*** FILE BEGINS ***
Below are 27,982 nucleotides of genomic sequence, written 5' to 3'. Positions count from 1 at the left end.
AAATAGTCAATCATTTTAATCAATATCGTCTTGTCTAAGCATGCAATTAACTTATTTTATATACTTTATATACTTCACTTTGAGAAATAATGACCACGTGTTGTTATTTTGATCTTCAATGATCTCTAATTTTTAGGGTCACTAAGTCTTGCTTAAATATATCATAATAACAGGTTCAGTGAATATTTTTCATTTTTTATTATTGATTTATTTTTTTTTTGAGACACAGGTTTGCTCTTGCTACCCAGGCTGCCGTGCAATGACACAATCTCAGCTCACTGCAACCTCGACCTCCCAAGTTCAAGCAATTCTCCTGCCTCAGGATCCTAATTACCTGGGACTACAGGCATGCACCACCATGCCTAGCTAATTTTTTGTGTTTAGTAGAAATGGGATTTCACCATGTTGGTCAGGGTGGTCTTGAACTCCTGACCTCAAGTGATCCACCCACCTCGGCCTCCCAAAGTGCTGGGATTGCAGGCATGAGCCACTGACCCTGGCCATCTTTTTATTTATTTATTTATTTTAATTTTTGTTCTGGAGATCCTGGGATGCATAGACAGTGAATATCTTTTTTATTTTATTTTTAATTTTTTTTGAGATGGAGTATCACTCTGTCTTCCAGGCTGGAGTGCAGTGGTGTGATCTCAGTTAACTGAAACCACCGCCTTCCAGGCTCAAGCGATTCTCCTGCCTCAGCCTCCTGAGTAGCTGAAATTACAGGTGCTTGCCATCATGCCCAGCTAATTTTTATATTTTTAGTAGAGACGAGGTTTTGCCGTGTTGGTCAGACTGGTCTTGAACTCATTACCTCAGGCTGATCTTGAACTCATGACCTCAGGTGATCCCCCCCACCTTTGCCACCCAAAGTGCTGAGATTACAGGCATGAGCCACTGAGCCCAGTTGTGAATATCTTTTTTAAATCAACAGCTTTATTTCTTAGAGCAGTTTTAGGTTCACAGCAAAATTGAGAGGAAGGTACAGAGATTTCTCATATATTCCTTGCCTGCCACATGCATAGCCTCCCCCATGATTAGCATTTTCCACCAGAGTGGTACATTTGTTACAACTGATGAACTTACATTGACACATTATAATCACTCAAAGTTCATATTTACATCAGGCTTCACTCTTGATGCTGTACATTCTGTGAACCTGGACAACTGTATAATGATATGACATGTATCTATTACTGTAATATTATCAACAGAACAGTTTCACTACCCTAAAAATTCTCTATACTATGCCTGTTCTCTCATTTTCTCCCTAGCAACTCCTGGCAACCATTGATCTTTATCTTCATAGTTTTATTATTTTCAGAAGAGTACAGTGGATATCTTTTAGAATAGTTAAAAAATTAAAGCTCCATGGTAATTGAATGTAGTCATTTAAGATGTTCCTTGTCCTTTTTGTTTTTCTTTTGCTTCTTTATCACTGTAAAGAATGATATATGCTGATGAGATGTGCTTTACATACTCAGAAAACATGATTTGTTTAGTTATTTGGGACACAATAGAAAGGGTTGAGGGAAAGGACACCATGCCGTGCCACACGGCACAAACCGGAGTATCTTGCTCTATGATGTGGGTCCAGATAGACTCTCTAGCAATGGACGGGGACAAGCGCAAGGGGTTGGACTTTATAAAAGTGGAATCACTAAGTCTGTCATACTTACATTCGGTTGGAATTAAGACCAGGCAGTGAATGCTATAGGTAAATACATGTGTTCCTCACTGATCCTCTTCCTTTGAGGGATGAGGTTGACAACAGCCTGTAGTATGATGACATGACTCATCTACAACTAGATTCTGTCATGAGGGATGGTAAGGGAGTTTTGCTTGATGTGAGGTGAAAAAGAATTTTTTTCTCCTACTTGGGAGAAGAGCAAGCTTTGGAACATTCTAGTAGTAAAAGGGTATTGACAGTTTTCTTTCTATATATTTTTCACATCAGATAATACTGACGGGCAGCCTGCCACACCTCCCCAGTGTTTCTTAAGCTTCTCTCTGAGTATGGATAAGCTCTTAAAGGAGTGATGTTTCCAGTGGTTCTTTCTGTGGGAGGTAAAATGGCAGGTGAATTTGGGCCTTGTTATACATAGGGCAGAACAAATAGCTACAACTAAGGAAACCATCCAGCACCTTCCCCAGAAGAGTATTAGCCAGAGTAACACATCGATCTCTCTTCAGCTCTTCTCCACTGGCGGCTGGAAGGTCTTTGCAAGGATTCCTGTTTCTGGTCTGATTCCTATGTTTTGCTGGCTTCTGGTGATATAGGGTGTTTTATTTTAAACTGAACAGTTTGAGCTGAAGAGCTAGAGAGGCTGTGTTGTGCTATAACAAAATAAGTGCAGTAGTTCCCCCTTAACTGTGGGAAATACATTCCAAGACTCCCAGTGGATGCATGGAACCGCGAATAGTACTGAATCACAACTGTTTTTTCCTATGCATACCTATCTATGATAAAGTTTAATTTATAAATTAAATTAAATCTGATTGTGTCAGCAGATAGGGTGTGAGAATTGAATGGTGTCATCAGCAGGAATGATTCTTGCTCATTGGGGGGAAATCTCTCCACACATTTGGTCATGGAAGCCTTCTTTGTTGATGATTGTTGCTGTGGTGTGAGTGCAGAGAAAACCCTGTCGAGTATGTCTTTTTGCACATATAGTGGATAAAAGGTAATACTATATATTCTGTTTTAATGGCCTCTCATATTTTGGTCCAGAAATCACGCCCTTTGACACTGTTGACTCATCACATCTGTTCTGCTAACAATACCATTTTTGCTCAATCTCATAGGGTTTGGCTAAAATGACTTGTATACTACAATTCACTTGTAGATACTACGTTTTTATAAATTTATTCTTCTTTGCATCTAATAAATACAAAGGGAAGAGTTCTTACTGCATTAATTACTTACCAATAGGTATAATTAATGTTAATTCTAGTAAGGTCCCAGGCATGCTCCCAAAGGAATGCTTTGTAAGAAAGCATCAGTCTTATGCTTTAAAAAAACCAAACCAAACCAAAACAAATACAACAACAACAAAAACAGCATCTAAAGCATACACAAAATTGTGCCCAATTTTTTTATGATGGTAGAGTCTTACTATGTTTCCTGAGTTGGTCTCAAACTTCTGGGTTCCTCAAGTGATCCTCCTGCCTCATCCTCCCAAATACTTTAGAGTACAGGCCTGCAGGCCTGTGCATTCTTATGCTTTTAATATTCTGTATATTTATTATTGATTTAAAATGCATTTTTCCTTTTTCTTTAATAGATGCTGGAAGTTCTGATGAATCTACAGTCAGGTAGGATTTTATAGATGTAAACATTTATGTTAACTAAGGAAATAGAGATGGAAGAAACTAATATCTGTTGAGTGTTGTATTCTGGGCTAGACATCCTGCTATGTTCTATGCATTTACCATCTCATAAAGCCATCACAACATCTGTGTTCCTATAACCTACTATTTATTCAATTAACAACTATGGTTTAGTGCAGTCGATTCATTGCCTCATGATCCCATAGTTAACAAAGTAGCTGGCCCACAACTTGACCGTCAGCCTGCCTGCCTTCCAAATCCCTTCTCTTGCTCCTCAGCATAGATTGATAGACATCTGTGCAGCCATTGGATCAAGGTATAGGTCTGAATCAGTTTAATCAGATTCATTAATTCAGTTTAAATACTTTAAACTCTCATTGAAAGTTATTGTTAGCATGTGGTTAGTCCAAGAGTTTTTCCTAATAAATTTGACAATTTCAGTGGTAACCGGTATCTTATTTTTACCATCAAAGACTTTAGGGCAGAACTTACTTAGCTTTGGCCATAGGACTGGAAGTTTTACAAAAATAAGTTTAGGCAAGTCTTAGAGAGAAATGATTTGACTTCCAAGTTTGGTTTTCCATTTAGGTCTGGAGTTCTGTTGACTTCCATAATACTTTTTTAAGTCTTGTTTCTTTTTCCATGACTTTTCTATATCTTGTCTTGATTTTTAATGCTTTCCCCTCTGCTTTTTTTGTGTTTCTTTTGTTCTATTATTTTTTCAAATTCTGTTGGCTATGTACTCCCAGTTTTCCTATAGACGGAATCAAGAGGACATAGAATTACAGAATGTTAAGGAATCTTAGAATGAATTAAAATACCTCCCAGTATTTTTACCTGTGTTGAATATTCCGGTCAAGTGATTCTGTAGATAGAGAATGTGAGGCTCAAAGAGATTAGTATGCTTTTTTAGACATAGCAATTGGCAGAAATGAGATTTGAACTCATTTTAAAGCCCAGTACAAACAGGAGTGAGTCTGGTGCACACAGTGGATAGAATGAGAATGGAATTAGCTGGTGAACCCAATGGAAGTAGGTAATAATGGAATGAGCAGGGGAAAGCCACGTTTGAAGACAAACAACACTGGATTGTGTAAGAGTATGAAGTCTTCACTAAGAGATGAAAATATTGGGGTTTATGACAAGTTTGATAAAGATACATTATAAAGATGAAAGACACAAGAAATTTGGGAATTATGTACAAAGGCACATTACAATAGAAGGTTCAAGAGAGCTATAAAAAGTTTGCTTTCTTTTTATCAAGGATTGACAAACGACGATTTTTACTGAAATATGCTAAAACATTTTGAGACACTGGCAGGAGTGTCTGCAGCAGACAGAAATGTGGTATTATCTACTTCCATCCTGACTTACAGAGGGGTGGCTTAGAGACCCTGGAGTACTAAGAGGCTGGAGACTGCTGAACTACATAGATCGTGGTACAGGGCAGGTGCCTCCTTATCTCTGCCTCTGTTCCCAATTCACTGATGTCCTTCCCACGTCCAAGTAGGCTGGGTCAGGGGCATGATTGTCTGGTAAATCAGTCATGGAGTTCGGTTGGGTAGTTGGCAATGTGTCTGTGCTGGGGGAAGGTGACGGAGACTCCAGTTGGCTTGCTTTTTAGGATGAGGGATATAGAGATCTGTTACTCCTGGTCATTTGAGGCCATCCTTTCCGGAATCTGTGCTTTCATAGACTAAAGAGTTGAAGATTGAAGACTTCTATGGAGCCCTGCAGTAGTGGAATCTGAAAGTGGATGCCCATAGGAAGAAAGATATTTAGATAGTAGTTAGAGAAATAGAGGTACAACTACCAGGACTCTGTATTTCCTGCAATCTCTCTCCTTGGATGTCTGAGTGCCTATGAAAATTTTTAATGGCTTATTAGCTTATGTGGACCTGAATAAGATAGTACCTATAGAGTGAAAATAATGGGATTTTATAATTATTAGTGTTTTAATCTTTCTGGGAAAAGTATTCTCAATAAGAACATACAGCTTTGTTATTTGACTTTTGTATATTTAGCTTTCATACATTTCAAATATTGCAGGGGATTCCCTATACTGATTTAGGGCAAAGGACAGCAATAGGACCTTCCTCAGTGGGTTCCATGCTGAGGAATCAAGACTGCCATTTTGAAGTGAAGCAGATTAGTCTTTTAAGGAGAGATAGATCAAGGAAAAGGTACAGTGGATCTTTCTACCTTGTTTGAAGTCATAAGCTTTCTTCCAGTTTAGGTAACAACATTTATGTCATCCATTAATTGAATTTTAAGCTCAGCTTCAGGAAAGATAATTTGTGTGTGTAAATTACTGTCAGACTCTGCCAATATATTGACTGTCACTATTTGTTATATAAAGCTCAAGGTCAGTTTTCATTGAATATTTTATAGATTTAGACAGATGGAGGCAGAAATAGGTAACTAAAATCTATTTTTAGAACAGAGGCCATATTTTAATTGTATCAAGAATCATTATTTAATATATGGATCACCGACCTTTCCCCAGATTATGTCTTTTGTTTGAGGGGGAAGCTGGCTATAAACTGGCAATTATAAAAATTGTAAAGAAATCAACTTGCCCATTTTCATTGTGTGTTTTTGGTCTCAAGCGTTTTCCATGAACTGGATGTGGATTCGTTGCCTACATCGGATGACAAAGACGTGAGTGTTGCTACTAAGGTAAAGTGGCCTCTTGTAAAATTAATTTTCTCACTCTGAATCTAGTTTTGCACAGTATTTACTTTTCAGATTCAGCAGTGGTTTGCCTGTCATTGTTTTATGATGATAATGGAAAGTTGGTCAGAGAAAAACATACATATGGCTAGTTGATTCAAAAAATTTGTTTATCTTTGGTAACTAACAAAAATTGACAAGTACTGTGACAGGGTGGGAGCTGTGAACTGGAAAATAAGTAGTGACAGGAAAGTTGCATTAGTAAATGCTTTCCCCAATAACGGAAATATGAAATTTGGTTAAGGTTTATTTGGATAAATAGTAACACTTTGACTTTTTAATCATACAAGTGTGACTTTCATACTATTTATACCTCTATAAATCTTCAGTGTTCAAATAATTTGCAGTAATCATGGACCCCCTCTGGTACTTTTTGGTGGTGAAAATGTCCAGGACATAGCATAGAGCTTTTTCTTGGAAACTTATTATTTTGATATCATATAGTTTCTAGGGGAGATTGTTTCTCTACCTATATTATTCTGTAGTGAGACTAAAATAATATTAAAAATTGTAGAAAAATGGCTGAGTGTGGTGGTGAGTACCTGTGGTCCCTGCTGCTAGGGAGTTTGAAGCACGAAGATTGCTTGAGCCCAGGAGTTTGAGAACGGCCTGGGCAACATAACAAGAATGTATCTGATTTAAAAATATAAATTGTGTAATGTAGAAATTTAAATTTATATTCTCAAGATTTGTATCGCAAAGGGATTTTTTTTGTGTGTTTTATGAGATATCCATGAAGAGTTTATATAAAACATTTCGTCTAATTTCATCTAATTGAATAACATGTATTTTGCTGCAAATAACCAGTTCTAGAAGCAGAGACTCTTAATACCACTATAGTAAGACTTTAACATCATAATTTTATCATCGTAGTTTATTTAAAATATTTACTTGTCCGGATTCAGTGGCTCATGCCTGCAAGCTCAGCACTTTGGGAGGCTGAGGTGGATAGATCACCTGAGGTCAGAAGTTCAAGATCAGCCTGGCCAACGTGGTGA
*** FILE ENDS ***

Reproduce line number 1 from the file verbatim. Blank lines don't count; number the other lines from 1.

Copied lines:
Below are 27,982 nucleotides of genomic sequence, written 5' to 3'. Positions count from 1 at the left end.